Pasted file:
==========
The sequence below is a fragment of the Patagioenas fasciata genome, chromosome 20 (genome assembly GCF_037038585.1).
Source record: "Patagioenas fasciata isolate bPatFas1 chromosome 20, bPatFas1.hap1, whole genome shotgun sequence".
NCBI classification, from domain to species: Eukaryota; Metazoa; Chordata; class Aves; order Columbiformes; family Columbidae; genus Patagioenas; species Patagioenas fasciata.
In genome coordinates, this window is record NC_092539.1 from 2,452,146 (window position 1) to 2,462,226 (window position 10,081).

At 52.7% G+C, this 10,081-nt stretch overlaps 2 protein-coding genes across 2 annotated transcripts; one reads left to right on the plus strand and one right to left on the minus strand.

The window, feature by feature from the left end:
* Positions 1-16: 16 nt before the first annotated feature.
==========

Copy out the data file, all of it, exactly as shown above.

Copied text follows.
The sequence below is a fragment of the Patagioenas fasciata genome, chromosome 20 (genome assembly GCF_037038585.1).
Source record: "Patagioenas fasciata isolate bPatFas1 chromosome 20, bPatFas1.hap1, whole genome shotgun sequence".
NCBI classification, from domain to species: Eukaryota; Metazoa; Chordata; class Aves; order Columbiformes; family Columbidae; genus Patagioenas; species Patagioenas fasciata.
In genome coordinates, this window is record NC_092539.1 from 2,452,146 (window position 1) to 2,462,226 (window position 10,081).

At 52.7% G+C, this 10,081-nt stretch overlaps 2 protein-coding genes across 2 annotated transcripts; one reads left to right on the plus strand and one right to left on the minus strand.

The window, feature by feature from the left end:
* Positions 1-16: 16 nt before the first annotated feature.